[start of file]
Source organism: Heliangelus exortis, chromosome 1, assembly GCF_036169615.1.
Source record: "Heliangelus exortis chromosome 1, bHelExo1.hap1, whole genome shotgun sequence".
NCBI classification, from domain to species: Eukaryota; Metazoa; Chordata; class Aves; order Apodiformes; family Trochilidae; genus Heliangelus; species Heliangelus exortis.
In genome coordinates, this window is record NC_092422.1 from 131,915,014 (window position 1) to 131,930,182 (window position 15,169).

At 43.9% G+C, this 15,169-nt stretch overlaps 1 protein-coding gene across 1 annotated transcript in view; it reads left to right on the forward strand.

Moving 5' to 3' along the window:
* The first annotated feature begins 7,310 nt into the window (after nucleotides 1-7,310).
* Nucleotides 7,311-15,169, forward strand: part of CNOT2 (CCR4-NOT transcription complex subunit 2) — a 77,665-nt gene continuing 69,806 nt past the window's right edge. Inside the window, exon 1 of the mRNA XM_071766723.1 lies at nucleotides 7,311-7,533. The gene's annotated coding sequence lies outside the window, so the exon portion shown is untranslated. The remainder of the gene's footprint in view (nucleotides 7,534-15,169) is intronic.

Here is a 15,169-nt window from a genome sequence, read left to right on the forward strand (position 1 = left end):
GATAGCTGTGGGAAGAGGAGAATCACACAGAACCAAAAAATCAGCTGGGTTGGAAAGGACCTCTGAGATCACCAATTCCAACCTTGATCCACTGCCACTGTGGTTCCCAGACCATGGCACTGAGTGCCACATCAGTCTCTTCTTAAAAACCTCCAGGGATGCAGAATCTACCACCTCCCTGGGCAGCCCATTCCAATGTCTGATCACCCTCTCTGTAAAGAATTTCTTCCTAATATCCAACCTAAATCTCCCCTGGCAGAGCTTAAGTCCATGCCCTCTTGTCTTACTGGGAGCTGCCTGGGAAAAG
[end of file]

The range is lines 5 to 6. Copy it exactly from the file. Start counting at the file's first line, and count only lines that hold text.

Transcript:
At 43.9% G+C, this 15,169-nt stretch overlaps 1 protein-coding gene across 1 annotated transcript in view; it reads left to right on the forward strand.

Moving 5' to 3' along the window: